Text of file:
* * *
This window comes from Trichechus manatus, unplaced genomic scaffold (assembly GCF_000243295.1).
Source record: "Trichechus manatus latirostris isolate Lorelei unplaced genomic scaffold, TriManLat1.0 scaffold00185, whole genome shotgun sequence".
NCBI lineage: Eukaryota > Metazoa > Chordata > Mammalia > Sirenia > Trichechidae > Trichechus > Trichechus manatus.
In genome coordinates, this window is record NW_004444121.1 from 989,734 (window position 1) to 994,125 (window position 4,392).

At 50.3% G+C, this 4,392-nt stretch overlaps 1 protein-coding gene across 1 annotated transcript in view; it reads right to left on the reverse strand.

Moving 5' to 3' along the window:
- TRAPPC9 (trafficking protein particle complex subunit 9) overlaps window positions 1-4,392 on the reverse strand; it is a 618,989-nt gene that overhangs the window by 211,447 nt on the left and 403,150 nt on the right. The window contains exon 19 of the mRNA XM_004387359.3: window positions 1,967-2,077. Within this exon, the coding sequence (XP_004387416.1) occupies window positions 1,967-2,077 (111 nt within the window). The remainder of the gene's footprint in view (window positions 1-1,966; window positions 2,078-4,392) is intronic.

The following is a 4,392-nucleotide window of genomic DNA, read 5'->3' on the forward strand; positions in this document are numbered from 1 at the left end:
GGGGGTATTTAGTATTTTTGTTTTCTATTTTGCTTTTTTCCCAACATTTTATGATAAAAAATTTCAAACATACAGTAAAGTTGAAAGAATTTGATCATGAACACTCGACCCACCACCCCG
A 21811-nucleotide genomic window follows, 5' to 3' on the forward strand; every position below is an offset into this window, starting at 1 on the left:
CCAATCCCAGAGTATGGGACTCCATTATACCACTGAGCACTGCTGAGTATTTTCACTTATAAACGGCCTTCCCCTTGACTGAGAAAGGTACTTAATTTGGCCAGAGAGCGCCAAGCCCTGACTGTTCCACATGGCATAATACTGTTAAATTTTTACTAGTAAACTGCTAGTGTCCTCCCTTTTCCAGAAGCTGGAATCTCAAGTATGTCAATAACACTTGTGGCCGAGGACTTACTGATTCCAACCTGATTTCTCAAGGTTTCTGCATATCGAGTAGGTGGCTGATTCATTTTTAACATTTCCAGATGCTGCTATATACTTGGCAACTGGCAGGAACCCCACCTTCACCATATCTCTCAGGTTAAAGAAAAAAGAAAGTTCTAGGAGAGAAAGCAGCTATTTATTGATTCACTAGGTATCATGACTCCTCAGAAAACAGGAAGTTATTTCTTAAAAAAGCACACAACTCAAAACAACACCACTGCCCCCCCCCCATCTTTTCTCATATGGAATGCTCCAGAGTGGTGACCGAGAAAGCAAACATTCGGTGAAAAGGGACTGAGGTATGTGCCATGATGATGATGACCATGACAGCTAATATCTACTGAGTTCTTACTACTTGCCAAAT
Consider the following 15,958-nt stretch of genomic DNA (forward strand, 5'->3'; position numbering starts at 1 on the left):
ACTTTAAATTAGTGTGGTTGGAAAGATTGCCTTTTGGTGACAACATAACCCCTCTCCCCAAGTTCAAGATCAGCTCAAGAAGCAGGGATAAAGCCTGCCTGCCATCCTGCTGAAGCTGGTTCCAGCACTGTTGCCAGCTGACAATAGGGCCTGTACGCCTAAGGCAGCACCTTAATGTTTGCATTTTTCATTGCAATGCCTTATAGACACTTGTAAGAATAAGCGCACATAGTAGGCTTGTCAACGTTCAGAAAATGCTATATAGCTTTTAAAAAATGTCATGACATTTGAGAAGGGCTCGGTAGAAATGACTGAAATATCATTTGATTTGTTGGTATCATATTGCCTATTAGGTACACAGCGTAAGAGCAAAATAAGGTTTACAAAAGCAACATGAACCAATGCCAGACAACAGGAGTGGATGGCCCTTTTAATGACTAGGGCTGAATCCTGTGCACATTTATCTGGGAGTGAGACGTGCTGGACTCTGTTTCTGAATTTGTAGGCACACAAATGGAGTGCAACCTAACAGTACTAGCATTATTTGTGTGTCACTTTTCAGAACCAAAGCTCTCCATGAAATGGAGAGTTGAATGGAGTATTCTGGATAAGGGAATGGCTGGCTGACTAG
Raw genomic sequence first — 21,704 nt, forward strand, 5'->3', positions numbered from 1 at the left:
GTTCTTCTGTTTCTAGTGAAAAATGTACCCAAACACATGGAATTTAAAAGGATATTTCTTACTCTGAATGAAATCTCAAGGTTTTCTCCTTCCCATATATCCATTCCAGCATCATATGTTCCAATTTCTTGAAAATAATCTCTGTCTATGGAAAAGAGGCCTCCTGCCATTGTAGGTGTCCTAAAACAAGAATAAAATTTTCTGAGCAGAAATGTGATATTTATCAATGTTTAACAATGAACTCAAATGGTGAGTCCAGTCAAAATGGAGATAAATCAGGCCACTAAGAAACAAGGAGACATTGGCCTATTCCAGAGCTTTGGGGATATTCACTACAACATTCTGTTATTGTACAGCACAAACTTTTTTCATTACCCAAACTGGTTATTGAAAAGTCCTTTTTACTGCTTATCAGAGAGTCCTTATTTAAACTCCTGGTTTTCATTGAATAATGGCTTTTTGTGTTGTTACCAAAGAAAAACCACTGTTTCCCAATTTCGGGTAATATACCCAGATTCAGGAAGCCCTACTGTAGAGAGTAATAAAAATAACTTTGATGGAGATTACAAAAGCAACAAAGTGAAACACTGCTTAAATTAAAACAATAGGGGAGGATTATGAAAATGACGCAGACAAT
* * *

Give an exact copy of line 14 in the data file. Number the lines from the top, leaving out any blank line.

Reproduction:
Raw genomic sequence first — 21,704 nt, forward strand, 5'->3', positions numbered from 1 at the left: